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Artificial intelligence: A double-edged sword for security

| Kristin D. Russell

AI can help and hurt

It is not surprising that artificial intelligence (AI) is permeating all aspects of modern computing. Security is no exception. Deploying AI to help ensure the security of systems is gaining widespread attention. Simultaneously, bad actors are also exploring AI to expand the scale and scope of attacks. Experts worry that AI itself will be a threat for enterprises as it can be manipulated to suit unauthorized purposes.

Unlike cybersecurity issues that are often due to “bugs” in the system, the data-dependent nature of AI creates new points of vulnerability. While AI may be a force for good, it will also be a challenge for enterprise security organizations. It is not unreasonable to envision a future where an AI system, tasked with defending enterprise infrastructure against threats, battles another AI system designed to attack the infrastructure. 

How AI helps

While the field of AI has existed for years, many of the implications of AI for enterprises, society and political governance are still being debated. Stakeholders will do well to understand the threats and opportunities AI brings to enterprise security. 

AI technologies promise to reduce the costs of securing the enterprise, and can also be very effective at preventing and containing attacks from adversaries. These advantages accrue mostly from AI’s ability to handle tasks that require human labor and expertise with ease and efficiency. Further, the ability to detect even small deviations in the network and user behavior will enable AI to deploy mechanisms to contain, isolate and eliminate threats much earlier than humans. 

How AI hurts

On the flip side, AI will enable far more actors to carry out attacks, and it will make it easier to devise surreptitious acts that are unfeasible for humans. AI expands the threat landscape for enterprises and brings new modes of cyber-attacks. These threats can be deployed without the need for tedious labor and can attack multiple targets easily. Examples include:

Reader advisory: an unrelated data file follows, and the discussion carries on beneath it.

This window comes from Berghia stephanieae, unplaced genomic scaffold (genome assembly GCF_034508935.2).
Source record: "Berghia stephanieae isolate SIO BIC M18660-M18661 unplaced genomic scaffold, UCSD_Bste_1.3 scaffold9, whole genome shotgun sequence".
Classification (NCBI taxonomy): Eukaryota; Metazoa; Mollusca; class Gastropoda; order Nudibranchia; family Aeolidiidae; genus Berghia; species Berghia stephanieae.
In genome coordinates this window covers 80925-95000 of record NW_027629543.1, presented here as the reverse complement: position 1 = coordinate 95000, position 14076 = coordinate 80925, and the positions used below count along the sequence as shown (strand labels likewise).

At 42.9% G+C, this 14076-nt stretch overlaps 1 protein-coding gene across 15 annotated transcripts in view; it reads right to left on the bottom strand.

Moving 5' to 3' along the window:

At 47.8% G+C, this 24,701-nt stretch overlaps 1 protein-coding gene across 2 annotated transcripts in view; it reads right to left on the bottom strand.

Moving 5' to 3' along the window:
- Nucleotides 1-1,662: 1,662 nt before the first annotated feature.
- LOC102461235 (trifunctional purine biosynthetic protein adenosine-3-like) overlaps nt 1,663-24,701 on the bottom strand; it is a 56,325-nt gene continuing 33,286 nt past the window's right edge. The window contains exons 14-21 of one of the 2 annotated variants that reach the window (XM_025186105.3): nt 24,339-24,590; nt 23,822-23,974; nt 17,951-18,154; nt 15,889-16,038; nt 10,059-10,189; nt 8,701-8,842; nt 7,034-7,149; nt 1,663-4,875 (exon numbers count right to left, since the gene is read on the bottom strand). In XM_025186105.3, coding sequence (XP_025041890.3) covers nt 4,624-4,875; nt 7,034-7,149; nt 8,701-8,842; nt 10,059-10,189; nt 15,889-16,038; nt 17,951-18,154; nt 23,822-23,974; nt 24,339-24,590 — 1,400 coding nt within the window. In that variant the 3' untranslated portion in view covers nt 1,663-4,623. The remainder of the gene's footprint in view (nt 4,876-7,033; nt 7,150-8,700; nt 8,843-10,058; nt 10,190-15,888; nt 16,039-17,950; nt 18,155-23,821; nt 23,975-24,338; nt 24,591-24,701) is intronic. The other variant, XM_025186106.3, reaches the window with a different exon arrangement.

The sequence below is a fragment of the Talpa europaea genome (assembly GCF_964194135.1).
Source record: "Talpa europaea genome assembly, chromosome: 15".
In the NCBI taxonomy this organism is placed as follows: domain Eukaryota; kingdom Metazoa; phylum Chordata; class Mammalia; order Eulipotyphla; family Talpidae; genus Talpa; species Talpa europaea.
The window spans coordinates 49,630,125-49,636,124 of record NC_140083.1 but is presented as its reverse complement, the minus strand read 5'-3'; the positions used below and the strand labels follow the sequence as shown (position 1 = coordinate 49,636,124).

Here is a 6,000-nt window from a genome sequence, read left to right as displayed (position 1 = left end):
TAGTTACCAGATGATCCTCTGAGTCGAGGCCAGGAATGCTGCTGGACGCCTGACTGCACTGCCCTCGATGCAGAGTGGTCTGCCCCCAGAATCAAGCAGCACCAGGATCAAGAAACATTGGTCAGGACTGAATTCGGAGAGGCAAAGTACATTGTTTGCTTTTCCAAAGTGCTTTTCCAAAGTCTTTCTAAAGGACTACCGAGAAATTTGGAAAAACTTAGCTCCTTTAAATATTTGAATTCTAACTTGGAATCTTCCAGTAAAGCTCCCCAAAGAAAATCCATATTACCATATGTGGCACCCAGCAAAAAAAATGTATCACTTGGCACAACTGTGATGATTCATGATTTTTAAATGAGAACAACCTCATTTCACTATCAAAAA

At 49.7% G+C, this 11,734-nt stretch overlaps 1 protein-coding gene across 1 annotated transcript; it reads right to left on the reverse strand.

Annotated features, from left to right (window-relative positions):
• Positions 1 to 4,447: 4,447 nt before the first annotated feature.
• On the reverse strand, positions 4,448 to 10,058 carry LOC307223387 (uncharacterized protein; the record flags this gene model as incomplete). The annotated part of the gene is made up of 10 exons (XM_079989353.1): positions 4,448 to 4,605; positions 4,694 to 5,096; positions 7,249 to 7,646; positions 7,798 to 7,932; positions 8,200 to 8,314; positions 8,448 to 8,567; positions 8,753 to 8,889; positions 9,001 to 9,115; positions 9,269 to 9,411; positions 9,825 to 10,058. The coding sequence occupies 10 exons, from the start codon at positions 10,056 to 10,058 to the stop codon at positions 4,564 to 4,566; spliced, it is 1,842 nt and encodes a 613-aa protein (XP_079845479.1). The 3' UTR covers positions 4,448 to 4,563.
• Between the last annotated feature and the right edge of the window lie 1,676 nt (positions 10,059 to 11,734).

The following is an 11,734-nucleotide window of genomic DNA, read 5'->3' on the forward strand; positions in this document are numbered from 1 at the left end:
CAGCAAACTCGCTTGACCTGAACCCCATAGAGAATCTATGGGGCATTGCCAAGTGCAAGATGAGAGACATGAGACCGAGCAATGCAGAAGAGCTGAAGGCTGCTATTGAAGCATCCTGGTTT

• AI capabilities like pattern recognition and natural language processing can be used to deceive and impersonate humans.
  • AI used to analyze human behaviors, moods and tendencies can give new ammunition for potential hackers to compromise security systems and direct ransomware attacks.
  • Software vulnerabilities can be more easily identified and exploited using AI automation.
  • Threats to enterprise security can also manifest when AI can commandeer drones and other cyber-physical systems to take malicious control of critical infrastructures.

Taking advantage of AI requires good governance

Enterprises considering AI in their products or as a mechanism to protect against cyber threats also need to consider the possibility that the AI itself could be manipulated using hacked datasets to alter AI behavior.

While much work is pending on standards setting, governance and appropriate use of AI, experts suggest creating an “AI compliance” framework similar to the Payment Card Industry (PCI) data security standard.

Until a compliance framework emerges, stakeholders must use a best-practice-based approach in AI implementations by:

  • Examining the entire product/AI system lifecycle for vulnerabilities and opportunities
  • Assessing the security, availability and access to the data used to train AI algorithms
  • Determining the true ROI of AI in their products and systems
  • Identifying an AI threat mitigation plan and adding recovery and action planning to their enterprise security plan

Arrow Electronics enables IT solution and service providers to understand, execute and monetize security across your entire practice. Learn how we can help ensure the right security measures are in place for your customers. ­ ­